And you know there's no finality anywhere in sight. I don't think for a moment Paul is finished and neither am I. But verse 14 is where he begins to turn the corner and most agree that chapter 16 is a rather unfortunate notation because from verse 14 of chapter 15 all the way to the end of the letter it will be personal, warm comments that will reflect his heart on a personal level found nowhere else in this letter. So let's pick our study back up with verse 14 where we left off. And concerning you, my brethren, I myself also am convinced that you yourselves are full of goodness, filled with all knowledge, and able also to admonish one another. Now you need to understand that Paul is doing a rare thing here. He's commending this church.

In fact, nowhere in this letter will you find a rebuke, which is highly unusual. He writes to the Corinthians and he calls them immature babies. The writer of Hebrews writes to his scattered audience and he says, you aren't listening well.

I'm having to repeat myself over and over again. And Paul will often rebuke and reprove his audience but you do not find it anywhere in this letter to these Roman believers. He is writing that he is grateful and convinced that they are people of character, full of goodness. They are people of conviction. They are filled with all knowledge. They are people that are competent.

They are able to counsel. What I want to do in our study today as we start this series of studies is turn these phrases around, at least in this particular verse, to give us all a different perspective of this text. What I want to do is present to you three refusals in the life of every believer who desires to be an awesome weapon in the hand of God. You see, a person who is good is a person who is choosing not to be bad. A person who is a person of conviction is choosing not to float downstream. A person who is competent to admonish others is choosing not to ignore other people. And for those who are truly obsessed with holy living, your life will say no as much as it says yes.

A holy life is a life of refusing the wrong things as much as it is in accepting the right things. If there was ever a need for radical refusals, it would be in the generation that Paul was living in as much as it is today. If I could digress for a moment, the Roman believers were living in what Seneca, the first century playwright, referred to as the cesspool of iniquity.

He was the one that originated that phrase, speaking of this capital city where Paul was mailing this letter. This cesspool of iniquity was almost beyond description. Everything from bisexuality to bestiality were applauded. The highest political leader of Rome was a known pedophile. Abortion was commonplace.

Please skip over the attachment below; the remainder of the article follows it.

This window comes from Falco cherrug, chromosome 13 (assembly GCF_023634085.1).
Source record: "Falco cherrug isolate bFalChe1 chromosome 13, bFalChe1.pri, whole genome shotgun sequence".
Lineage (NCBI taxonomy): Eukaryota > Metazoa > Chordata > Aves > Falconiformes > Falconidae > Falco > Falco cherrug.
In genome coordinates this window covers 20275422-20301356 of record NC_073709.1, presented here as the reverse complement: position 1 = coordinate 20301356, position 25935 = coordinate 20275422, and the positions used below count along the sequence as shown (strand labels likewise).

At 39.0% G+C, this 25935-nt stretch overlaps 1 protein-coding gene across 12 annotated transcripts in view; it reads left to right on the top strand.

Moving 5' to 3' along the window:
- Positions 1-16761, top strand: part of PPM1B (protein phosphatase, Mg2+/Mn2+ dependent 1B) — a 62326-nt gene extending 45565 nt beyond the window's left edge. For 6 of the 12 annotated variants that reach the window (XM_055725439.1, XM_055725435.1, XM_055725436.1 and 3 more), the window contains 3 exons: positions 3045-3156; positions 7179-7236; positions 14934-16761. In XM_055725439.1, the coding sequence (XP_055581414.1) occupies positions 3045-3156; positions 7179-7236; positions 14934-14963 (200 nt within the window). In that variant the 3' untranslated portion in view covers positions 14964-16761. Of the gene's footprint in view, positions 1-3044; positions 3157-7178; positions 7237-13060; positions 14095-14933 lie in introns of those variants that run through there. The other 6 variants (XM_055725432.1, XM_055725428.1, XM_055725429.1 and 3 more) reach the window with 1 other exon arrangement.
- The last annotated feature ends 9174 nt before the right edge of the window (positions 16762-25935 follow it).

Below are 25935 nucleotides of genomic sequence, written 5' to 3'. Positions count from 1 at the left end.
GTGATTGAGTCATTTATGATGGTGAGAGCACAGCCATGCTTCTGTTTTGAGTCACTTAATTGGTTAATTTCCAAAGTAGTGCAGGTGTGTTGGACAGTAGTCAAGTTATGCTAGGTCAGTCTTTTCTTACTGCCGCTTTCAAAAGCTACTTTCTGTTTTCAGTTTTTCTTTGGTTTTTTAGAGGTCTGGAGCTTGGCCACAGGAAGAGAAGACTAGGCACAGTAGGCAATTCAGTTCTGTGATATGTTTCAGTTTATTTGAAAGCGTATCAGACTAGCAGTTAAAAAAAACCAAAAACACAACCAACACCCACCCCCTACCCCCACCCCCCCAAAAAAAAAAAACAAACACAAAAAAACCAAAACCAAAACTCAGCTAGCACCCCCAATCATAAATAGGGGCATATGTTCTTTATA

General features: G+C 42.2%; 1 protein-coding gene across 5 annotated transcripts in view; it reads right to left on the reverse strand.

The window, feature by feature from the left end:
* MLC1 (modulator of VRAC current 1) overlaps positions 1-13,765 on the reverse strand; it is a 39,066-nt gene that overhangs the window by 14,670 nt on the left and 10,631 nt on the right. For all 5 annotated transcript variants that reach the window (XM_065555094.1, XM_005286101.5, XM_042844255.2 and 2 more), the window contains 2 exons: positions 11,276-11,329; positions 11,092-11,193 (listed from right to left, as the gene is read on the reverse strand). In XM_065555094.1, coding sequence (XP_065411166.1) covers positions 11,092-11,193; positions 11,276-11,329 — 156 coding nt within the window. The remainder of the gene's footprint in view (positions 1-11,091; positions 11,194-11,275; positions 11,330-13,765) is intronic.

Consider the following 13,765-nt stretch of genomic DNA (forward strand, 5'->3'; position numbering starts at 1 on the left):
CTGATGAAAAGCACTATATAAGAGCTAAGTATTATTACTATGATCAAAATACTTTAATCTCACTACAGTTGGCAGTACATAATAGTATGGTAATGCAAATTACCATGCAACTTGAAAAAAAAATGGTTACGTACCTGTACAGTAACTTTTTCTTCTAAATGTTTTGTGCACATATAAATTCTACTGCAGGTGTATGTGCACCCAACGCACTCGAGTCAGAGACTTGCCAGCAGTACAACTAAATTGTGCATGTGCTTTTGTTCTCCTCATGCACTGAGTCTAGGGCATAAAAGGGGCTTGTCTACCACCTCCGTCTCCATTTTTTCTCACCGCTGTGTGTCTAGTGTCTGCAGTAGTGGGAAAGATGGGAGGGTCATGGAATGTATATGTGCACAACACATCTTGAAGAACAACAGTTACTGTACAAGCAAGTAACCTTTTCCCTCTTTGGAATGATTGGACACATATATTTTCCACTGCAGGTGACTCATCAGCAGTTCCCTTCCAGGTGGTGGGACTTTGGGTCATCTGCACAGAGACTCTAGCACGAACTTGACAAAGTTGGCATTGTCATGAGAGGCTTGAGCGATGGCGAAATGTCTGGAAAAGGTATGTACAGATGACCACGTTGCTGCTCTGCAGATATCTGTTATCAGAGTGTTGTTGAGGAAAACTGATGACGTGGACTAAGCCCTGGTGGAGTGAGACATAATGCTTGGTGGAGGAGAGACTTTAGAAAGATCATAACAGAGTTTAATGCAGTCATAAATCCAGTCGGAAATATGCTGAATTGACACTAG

Unwanted children were left on the doorsteps at night to be carried away by wild animals or worse yet, if there could be a worse yet, they were taken by human predators who would raise the children and turn them out as child prostitutes. A man or a woman in Paul's day who married and remained faithful were mocked by the Roman philosophers as prudes and as simpletons. The religions of Paul's day were a pantheon to gods who were as corrupt and evil as the humans who worshipped them.

In fact, they really worshipped above all things the human body. Drug abuse was so widespread that one time when Paul preached in Ephesus, the people gave up their mind-altering drugs, they dragged out and loaded up in the street their pharmacia, which gives us our word pharmacy, their mind-altering drugs in their repentance to following Christ. There were radical refusals needed in the lives of believers living in Rome, and they're certainly needed today. If a Christian is to have these holy obsessions, that is to be passionate, to be gripped, to be fixated, to be preoccupied, to be fanatical, as it were, or any other synonym you can uncover in your thesaurus over holy things, there must be these radical refusals in the life of the believer in order to see it happen. Let's go back to this verse and take them one at a time.

First, you must radically refuse mediocrity. If you want to put it in a positive light, a Christian should be characterized by this commendation of Paul as someone who is filled with acts of goodness. He says, I myself am convinced that you yourselves are full of goodness.